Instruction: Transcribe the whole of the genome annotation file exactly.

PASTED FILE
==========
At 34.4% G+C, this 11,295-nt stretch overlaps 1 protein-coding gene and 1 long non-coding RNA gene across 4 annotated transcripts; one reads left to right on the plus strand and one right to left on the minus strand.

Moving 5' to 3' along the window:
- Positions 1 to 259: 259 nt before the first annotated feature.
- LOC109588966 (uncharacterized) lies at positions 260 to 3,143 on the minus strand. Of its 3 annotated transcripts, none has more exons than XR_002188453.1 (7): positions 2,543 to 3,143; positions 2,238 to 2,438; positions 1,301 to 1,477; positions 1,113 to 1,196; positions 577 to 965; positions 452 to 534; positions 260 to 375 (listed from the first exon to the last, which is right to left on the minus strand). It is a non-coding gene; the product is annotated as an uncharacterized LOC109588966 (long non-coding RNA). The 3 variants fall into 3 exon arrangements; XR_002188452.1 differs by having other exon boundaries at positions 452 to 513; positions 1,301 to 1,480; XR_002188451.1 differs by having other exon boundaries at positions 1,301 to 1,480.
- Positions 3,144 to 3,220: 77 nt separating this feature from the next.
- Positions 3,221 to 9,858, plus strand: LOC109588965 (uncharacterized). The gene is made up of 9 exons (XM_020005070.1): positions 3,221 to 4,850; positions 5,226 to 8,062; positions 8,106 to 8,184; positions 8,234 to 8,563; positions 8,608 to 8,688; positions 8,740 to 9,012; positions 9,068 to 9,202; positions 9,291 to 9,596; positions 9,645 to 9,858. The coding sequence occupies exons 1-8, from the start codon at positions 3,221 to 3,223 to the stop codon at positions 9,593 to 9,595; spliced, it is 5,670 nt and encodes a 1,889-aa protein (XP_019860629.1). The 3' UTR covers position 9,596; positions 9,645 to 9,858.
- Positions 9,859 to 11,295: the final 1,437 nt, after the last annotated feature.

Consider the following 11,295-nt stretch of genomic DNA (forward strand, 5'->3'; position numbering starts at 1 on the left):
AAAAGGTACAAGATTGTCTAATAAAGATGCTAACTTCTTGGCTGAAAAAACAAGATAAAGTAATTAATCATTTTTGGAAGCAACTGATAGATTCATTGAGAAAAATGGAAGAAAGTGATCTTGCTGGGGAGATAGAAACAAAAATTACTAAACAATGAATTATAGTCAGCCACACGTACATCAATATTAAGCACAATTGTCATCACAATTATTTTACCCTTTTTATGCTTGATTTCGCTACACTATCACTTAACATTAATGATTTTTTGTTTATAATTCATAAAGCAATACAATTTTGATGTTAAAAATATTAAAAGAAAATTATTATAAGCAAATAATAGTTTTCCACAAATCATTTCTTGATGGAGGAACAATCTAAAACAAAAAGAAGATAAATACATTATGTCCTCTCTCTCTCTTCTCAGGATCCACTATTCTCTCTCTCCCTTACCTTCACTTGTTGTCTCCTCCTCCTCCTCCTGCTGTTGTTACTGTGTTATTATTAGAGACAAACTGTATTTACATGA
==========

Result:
At 34.4% G+C, this 11,295-nt stretch overlaps 1 protein-coding gene and 1 long non-coding RNA gene across 4 annotated transcripts; one reads left to right on the plus strand and one right to left on the minus strand.

Moving 5' to 3' along the window:
- Positions 1 to 259: 259 nt before the first annotated feature.
- LOC109588966 (uncharacterized) lies at positions 260 to 3,143 on the minus strand. Of its 3 annotated transcripts, none has more exons than XR_002188453.1 (7): positions 2,543 to 3,143; positions 2,238 to 2,438; positions 1,301 to 1,477; positions 1,113 to 1,196; positions 577 to 965; positions 452 to 534; positions 260 to 375 (listed from the first exon to the last, which is right to left on the minus strand). It is a non-coding gene; the product is annotated as an uncharacterized LOC109588966 (long non-coding RNA). The 3 variants fall into 3 exon arrangements; XR_002188452.1 differs by having other exon boundaries at positions 452 to 513; positions 1,301 to 1,480; XR_002188451.1 differs by having other exon boundaries at positions 1,301 to 1,480.
- Positions 3,144 to 3,220: 77 nt separating this feature from the next.
- Positions 3,221 to 9,858, plus strand: LOC109588965 (uncharacterized). The gene is made up of 9 exons (XM_020005070.1): positions 3,221 to 4,850; positions 5,226 to 8,062; positions 8,106 to 8,184; positions 8,234 to 8,563; positions 8,608 to 8,688; positions 8,740 to 9,012; positions 9,068 to 9,202; positions 9,291 to 9,596; positions 9,645 to 9,858. The coding sequence occupies exons 1-8, from the start codon at positions 3,221 to 3,223 to the stop codon at positions 9,593 to 9,595; spliced, it is 5,670 nt and encodes a 1,889-aa protein (XP_019860629.1). The 3' UTR covers position 9,596; positions 9,645 to 9,858.
- Positions 9,859 to 11,295: the final 1,437 nt, after the last annotated feature.

Consider the following 11,295-nt stretch of genomic DNA (forward strand, 5'->3'; position numbering starts at 1 on the left):
AAAAGGTACAAGATTGTCTAATAAAGATGCTAACTTCTTGGCTGAAAAAACAAGATAAAGTAATTAATCATTTTTGGAAGCAACTGATAGATTCATTGAGAAAAATGGAAGAAAGTGATCTTGCTGGGGAGATAGAAACAAAAATTACTAAACAATGAATTATAGTCAGCCACACGTACATCAATATTAAGCACAATTGTCATCACAATTATTTTACCCTTTTTATGCTTGATTTCGCTACACTATCACTTAACATTAATGATTTTTTGTTTATAATTCATAAAGCAATACAATTTTGATGTTAAAAATATTAAAAGAAAATTATTATAAGCAAATAATAGTTTTCCACAAATCATTTCTTGATGGAGGAACAATCTAAAACAAAAAGAAGATAAATACATTATGTCCTCTCTCTCTCTTCTCAGGATCCACTATTCTCTCTCTCCCTTACCTTCACTTGTTGTCTCCTCCTCCTCCTCCTGCTGTTGTTACTGTGTTATTATTAGAGACAAACTGTATTTACATGA